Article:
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Celebrate, but consider cost of freedom

Monday is one of my favorite days in Boulder City.

It’s the Fourth of July and that means it’s Damboree time.

The daylong event is full of activities for the entire family to enjoy. The festivities start early in the morning with a pancake breakfast in the park served by members of the Rotary Club of Boulder City.

Not only can you dine with your friends and neighbors, it’s free, though donations are most certainly welcome. Any donations received by the Rotarians are put back into the community through their various projects.

Then comes the parade through the historic downtown area before it heads down Fifth Street to Broadbent Park. The first half of the parade celebrates the holiday and community. Full Blown Fourth is its theme.

But it’s the second half of the parade, through the water zone, where things really get going. As the temperature creeps up, people, who are looking for a way to cool down, join in one of the largest water fights around. Some folks take their battles so seriously they obtain water trucks, you know the kind usually used on construction sites.

Afterward is the coin toss in the Boulder City Pool and a chance to visit with friends, family and alumni from Boulder City High School in Broadbent Park. Food and drinks will be available.

The day’s conclusion is an hours-long party at Veterans’ Memorial Park with music by DJ Mike Pacini and a spectacular fireworks display at 9 p.m.

It’s a great way to celebrate our nation’s independence and the reason why the Fourth of July is such an important holiday.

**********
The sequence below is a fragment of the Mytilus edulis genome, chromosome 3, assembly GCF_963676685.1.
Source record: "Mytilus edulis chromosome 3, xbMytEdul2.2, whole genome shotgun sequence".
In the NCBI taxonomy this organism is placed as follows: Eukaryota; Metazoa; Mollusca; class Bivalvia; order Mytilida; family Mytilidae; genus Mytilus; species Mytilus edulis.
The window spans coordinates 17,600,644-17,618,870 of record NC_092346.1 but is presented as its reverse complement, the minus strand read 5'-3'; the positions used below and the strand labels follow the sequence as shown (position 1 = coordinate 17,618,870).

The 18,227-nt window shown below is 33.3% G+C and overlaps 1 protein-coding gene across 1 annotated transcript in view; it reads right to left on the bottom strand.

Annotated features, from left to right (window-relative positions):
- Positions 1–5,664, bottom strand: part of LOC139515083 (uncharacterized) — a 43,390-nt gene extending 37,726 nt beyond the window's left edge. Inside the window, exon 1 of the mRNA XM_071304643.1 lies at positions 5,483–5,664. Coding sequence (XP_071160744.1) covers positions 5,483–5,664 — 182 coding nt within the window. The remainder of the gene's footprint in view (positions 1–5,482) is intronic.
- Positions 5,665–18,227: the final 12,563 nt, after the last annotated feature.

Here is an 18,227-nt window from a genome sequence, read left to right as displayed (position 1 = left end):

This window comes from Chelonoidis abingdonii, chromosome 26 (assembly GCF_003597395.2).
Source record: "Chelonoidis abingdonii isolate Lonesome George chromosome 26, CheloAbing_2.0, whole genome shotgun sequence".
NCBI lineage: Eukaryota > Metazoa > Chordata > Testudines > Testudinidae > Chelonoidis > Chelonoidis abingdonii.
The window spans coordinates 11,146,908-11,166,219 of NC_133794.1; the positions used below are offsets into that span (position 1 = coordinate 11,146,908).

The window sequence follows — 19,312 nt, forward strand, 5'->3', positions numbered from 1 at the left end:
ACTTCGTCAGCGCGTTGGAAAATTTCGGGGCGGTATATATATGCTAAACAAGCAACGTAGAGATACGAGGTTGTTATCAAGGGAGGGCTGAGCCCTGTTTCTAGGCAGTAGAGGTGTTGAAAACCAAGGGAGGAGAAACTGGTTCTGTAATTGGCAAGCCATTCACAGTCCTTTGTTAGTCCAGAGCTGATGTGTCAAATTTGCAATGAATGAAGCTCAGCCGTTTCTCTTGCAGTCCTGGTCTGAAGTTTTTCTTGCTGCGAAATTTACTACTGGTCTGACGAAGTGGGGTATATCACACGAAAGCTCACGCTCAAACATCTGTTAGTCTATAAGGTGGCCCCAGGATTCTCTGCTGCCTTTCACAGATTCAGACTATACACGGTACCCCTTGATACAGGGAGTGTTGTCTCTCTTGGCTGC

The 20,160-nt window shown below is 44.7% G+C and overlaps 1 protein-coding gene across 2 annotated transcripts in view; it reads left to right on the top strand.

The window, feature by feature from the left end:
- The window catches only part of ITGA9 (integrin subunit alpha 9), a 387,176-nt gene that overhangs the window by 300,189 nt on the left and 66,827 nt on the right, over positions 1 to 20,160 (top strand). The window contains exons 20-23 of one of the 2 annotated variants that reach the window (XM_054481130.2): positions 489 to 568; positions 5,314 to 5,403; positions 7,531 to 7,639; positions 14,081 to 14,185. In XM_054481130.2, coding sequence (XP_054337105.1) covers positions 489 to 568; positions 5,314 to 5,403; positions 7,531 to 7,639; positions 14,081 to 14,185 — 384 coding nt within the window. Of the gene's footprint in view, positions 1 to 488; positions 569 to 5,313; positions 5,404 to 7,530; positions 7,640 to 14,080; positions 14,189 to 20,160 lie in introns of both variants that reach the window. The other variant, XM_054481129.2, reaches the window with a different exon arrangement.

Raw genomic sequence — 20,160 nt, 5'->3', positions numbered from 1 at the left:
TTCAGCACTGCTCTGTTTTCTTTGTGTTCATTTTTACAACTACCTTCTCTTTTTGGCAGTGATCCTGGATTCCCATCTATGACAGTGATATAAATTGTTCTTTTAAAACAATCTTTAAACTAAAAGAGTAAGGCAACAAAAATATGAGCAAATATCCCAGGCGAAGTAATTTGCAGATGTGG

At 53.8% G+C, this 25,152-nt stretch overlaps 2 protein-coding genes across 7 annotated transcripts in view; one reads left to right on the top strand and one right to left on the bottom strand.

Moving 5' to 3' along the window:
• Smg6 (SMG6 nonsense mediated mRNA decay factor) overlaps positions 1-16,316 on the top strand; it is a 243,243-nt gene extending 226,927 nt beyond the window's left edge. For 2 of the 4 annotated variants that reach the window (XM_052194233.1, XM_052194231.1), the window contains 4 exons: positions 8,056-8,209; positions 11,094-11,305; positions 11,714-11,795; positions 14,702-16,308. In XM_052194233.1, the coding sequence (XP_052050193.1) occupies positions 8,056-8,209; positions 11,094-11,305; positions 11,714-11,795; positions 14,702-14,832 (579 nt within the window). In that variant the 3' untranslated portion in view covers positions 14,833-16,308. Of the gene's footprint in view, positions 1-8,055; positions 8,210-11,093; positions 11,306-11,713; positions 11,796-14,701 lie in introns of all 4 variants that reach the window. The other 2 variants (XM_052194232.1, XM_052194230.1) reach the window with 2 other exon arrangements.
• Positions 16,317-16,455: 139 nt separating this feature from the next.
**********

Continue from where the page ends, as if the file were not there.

As our nation gained its independence from Great Britain, it afforded us a great many freedoms. These include, of course, life, liberty and the pursuit of happiness, as stated in the preamble to our Declaration of Independence.

It also helped establish our current form of government where we are given the opportunity to choose who represents our viewpoints. We saw that in action earlier this month during the primary election.

We also saw the results of previous elections come to light when the Supreme Court made some rulings — in particular the overturning of Roe v. Wade — that cast a shadow on this year’s joyous celebrations, at least for me.

Whether or not I am pro-life or pro-choice is immaterial. It’s from my perspective as a former foster parent that I wonder what this decision will mean for the future of our country. I wonder how many unwanted children will be born and who will care for them?

I know this is not an easy question to answer. There are already too many children in the foster care system whose parents cannot — or will not — take care of them. In Clark County alone, there are about 3,000 children in the system. And without proper prenatal care, these babies are often born with a litany of problems that will last their entire lives.

I have first-hand knowledge of this. It has been my life for the past 23 years since adopting two children that didn’t get that care and were later abandoned.

While we still have much to celebrate this year, including the joy that my children brought to my life despite their issues, there also are things we need to consider as we enjoy the freedoms our predecessors fought so bravely for.

Hali Bernstein Saylor is editor of the Boulder City Review. She can be reached at hsaylor@bouldercityreview.com or at 702-586-9523. Follow @HalisComment on Twitter.

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